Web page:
Friday, April 16, 2010

Reality Check

Some of you might know that I am one of six co-writers of a rock opera that is currently in the final phases of production. The album (it is not a stage production) is slated for release sometime later this year, and will be released only in Europe and Australia, where the artist has a following.

Today comes this post from Andrew Sullivan that illustrates just how much in sales an artist needs to generate in order to earn the minimum wage of $1,160 per month ($6.70/hour). It shows that, if the entire source of revenue from the album were individual song downloads on iTunes, the artist would need to have 2,044 downloads each month. To make $100,000 a year ($8,333.33/month), that number goes up to 14,683 downloads.

Now, there are six of us working on this project, and if we agreed to split the revenue in six equal ways, that number goes up to 88,103 downloads per month to make that same $100,000 a year per person.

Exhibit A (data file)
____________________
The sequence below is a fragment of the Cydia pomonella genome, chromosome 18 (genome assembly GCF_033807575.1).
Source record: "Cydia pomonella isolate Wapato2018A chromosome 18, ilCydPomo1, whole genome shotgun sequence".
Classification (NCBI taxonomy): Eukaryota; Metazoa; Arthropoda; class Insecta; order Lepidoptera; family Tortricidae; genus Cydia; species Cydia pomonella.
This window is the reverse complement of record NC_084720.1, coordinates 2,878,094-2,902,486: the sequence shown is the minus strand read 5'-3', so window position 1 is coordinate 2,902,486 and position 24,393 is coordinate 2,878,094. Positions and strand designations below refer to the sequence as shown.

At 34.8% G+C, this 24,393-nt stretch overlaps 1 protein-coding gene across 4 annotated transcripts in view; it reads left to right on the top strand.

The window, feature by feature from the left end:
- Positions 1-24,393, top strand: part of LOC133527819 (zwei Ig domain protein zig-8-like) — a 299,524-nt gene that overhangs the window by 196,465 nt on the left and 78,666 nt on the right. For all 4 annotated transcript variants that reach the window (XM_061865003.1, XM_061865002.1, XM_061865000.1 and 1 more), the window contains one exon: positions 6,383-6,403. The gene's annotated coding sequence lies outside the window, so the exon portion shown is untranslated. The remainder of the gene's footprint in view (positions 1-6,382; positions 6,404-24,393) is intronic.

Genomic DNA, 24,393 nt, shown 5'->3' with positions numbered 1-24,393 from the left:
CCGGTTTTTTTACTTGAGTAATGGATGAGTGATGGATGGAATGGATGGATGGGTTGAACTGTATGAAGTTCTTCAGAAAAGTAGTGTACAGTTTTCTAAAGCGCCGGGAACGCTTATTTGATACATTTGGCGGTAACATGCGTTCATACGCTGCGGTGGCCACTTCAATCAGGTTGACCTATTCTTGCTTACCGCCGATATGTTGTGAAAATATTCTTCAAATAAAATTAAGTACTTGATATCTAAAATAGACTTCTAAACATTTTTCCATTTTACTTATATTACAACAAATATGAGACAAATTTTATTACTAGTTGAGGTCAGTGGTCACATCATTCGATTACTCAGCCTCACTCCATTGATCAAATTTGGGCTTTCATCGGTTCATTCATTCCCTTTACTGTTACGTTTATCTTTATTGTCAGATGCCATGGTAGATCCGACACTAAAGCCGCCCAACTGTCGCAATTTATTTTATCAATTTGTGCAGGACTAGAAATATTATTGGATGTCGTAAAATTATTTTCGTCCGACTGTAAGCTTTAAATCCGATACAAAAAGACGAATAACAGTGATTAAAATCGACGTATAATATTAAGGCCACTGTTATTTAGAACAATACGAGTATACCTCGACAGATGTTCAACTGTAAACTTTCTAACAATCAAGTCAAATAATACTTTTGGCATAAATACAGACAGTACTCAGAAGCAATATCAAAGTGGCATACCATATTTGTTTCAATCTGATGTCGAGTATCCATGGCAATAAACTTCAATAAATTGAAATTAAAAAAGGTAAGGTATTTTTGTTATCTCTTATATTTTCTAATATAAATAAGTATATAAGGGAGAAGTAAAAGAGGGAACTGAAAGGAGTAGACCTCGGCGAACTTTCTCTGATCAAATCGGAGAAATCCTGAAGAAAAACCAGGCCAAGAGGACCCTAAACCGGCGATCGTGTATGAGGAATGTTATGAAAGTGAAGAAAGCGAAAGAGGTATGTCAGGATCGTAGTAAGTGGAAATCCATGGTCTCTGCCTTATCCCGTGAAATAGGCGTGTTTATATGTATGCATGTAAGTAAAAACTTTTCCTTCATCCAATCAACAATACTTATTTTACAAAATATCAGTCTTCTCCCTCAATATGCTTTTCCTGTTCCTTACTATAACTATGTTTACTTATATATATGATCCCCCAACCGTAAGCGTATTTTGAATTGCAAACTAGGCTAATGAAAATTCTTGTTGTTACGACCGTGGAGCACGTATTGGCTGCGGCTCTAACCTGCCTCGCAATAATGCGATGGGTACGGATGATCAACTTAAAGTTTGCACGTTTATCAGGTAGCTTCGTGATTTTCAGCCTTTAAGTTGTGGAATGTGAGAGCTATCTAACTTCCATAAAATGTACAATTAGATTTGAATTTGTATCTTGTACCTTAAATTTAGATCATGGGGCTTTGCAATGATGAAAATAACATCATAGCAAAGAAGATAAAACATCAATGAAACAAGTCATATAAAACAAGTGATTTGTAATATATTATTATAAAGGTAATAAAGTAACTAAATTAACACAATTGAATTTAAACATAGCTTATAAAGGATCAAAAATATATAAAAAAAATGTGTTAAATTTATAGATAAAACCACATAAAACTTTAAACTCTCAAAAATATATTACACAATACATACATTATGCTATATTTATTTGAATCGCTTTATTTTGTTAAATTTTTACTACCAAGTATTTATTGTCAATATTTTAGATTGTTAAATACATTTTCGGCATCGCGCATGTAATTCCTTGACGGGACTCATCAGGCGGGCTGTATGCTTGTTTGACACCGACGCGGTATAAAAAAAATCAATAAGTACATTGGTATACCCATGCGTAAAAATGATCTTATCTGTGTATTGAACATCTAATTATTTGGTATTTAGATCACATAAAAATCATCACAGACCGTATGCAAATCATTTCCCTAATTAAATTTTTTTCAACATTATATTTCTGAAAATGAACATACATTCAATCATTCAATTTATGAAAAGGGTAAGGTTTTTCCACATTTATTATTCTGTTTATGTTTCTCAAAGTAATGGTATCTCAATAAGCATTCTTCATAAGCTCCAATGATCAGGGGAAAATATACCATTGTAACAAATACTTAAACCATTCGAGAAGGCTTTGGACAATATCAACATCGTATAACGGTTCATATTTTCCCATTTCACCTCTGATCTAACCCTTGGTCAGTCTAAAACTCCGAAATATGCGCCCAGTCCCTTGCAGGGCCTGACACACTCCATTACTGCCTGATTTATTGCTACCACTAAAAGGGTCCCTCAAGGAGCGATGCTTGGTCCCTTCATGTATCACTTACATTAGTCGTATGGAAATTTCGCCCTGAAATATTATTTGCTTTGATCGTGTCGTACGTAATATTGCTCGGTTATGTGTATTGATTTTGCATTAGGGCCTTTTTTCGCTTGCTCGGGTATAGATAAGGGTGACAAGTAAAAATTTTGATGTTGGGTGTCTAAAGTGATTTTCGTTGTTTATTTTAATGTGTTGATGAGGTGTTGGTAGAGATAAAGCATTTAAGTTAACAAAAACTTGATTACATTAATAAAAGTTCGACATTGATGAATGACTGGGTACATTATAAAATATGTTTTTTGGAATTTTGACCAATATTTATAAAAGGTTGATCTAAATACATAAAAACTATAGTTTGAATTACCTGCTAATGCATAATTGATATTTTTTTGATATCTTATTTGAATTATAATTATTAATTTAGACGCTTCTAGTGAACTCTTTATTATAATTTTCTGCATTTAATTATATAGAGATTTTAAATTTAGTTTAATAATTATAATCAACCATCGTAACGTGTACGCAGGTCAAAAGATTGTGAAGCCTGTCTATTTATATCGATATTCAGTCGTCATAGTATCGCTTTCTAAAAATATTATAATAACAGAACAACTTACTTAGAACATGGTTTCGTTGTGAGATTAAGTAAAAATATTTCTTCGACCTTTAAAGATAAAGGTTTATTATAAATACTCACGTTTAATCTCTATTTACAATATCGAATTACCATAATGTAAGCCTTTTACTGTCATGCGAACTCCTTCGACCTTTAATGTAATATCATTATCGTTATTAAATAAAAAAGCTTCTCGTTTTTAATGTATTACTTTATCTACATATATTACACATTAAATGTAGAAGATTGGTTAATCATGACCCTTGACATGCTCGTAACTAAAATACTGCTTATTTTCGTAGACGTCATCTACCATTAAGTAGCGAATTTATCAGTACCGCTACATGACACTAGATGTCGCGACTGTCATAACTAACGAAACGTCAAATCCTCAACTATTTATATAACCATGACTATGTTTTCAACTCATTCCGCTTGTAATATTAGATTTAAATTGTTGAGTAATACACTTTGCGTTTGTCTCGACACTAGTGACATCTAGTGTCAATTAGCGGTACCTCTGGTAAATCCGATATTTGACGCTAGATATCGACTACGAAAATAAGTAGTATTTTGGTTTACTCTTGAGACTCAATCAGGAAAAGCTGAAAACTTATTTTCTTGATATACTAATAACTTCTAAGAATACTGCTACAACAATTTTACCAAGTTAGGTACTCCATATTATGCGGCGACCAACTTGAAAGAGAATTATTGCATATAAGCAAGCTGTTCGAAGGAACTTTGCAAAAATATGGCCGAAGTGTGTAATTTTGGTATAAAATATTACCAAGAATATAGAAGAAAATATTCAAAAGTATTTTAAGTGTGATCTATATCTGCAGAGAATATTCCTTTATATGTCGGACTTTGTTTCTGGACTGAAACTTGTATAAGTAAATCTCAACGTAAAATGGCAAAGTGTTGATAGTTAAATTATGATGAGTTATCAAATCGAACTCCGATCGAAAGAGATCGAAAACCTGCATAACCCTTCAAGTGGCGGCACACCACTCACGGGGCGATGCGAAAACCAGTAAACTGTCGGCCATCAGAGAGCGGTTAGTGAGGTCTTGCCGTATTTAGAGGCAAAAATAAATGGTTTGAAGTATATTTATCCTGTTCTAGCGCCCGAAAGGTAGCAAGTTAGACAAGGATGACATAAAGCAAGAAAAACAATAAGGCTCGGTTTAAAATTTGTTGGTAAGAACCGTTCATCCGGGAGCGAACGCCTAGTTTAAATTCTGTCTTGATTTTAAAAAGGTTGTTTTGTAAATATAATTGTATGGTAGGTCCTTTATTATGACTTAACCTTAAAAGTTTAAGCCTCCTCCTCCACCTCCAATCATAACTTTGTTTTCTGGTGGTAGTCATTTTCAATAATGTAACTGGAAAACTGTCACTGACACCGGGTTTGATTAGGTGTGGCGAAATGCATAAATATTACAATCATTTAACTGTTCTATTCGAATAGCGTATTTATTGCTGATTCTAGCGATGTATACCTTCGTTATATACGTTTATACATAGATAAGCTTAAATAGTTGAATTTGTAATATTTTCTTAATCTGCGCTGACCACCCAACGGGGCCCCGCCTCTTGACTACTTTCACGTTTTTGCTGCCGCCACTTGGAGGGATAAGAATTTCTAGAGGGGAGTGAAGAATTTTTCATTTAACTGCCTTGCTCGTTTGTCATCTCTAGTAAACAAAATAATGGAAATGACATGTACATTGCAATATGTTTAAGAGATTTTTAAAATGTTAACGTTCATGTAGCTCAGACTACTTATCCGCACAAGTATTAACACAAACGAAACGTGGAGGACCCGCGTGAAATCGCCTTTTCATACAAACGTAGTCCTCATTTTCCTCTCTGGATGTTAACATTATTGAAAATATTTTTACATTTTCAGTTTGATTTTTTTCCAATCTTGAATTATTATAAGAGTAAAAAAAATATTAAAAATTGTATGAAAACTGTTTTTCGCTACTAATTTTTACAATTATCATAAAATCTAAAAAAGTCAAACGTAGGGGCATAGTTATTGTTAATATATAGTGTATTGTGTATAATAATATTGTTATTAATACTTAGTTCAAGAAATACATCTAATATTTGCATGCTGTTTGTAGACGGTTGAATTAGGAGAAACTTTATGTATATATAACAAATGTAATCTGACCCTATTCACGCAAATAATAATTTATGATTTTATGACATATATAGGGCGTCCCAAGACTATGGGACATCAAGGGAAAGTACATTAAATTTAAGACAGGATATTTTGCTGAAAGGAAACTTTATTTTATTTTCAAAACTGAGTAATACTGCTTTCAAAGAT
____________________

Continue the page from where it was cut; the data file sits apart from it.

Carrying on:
Now, some of the sales will probably also come from sales of physical CDs and album downloads, (not to mention performance and mechanical royalties through various rights societies like ASCAP and BMI, which are not included on the chart), but the income stream for a new artist is just not there (let's not forget that production and marketing costs for the CD must be recaptured by the record label before the artist sees a dime).

In the digital age, piracy is a big issue, so there's a huge portion of playing for free that artists have to contend with as well. So the question becomes, how do we keep seeing all these millionaire rock stars? The answer: touring and merchandising. A top-selling artist like Radiohead released their last album online months ahead of the physical CD release, and basically told customers that they could pay whatever they wanted (including nothing) to download the album. They did this without a record label to maximize the revenue stream. Finally, they hit the road and sold all manner of merch. With ticket prices hitting $100+ in some markets and big cuts of the t-shirt and other merch concessions, there are tens of millions to be made. The veteran trio Rush was one of the top draws last year (well deserved too if you ask my son Max).

So how does a new artist make it these days? Honestly, I don't think he does unless his music is being played on TV shows and in movies. After he becomes a name, then he can tour and sell merch.

I'll be happy to see any money for this work I've done, but it sure does make doing the work a lot less attractive.

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